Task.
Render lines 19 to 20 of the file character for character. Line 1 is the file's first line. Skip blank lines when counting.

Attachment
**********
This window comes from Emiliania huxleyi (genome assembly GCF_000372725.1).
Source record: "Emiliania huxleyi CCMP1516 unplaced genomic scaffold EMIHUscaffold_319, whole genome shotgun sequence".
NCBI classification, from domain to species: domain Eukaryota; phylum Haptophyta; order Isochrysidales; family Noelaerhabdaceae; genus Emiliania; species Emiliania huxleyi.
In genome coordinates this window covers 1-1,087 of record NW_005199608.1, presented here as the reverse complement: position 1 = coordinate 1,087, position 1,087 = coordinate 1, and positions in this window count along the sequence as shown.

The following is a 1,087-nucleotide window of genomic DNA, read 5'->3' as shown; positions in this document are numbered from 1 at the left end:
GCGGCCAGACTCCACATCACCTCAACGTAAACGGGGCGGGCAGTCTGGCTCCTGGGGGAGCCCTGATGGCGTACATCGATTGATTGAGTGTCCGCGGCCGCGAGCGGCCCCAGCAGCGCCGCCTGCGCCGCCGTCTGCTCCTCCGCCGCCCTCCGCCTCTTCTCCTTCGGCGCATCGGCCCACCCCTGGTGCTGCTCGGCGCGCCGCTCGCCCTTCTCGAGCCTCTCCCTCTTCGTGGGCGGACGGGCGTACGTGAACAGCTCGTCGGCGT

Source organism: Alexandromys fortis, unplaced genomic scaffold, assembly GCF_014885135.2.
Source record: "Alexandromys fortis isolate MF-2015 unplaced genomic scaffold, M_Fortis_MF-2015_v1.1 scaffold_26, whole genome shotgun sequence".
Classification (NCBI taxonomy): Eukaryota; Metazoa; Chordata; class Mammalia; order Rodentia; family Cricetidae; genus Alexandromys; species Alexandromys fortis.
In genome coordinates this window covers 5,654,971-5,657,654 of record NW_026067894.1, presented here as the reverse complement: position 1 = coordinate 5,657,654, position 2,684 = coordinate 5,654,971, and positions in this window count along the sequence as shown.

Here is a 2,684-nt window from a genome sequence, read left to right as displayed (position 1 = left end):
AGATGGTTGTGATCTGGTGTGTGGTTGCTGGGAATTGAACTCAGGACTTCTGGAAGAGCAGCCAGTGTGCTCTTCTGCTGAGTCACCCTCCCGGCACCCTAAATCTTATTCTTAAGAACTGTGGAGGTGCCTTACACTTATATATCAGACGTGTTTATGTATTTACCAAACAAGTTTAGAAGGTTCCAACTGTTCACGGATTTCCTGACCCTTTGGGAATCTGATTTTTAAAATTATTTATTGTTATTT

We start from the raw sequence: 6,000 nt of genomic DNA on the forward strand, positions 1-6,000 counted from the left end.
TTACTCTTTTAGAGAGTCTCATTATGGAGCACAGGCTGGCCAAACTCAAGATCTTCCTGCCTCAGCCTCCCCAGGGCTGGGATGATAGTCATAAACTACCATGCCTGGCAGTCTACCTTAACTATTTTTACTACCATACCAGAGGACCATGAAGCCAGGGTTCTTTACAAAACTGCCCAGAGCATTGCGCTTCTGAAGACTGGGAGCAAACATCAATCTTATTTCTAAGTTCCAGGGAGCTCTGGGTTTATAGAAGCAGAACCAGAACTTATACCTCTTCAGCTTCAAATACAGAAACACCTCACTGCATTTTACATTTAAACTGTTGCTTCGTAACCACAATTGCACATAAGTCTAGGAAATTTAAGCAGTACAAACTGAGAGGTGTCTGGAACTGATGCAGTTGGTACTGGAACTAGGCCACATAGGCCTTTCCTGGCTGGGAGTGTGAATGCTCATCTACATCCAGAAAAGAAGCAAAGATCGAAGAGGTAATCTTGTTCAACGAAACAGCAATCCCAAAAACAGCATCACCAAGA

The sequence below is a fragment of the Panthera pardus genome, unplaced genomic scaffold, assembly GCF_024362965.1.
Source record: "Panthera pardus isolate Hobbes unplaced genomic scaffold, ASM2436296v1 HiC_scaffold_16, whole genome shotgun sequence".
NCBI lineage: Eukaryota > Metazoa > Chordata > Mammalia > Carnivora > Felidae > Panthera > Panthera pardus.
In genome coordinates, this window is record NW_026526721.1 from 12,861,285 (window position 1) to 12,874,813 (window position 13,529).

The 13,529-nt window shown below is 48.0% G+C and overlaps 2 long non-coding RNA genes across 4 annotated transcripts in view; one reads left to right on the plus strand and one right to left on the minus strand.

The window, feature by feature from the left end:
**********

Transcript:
The 13,529-nt window shown below is 48.0% G+C and overlaps 2 long non-coding RNA genes across 4 annotated transcripts in view; one reads left to right on the plus strand and one right to left on the minus strand.

The window, feature by feature from the left end: